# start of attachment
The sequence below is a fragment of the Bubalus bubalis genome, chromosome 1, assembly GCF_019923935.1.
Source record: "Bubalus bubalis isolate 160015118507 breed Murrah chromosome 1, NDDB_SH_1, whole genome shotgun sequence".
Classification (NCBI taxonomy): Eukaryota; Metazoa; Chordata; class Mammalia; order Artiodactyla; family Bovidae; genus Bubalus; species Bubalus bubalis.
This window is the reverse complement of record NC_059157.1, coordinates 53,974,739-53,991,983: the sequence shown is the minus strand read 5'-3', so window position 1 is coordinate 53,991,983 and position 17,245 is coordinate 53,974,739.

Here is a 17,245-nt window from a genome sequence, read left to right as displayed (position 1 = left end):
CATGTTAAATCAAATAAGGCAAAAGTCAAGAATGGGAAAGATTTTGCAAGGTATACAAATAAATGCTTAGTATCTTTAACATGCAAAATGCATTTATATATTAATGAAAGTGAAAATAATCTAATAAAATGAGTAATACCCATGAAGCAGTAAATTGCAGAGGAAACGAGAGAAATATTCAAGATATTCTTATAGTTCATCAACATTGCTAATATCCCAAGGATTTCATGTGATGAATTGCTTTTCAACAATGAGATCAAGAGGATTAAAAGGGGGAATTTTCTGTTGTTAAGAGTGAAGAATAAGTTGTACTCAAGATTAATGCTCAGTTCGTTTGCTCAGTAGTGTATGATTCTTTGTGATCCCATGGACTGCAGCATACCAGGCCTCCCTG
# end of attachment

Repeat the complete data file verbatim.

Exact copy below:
The sequence below is a fragment of the Bubalus bubalis genome, chromosome 1, assembly GCF_019923935.1.
Source record: "Bubalus bubalis isolate 160015118507 breed Murrah chromosome 1, NDDB_SH_1, whole genome shotgun sequence".
Classification (NCBI taxonomy): Eukaryota; Metazoa; Chordata; class Mammalia; order Artiodactyla; family Bovidae; genus Bubalus; species Bubalus bubalis.
This window is the reverse complement of record NC_059157.1, coordinates 53,974,739-53,991,983: the sequence shown is the minus strand read 5'-3', so window position 1 is coordinate 53,991,983 and position 17,245 is coordinate 53,974,739.

Here is a 17,245-nt window from a genome sequence, read left to right as displayed (position 1 = left end):
CATGTTAAATCAAATAAGGCAAAAGTCAAGAATGGGAAAGATTTTGCAAGGTATACAAATAAATGCTTAGTATCTTTAACATGCAAAATGCATTTATATATTAATGAAAGTGAAAATAATCTAATAAAATGAGTAATACCCATGAAGCAGTAAATTGCAGAGGAAACGAGAGAAATATTCAAGATATTCTTATAGTTCATCAACATTGCTAATATCCCAAGGATTTCATGTGATGAATTGCTTTTCAACAATGAGATCAAGAGGATTAAAAGGGGGAATTTTCTGTTGTTAAGAGTGAAGAATAAGTTGTACTCAAGATTAATGCTCAGTTCGTTTGCTCAGTAGTGTATGATTCTTTGTGATCCCATGGACTGCAGCATACCAGGCCTCCCTG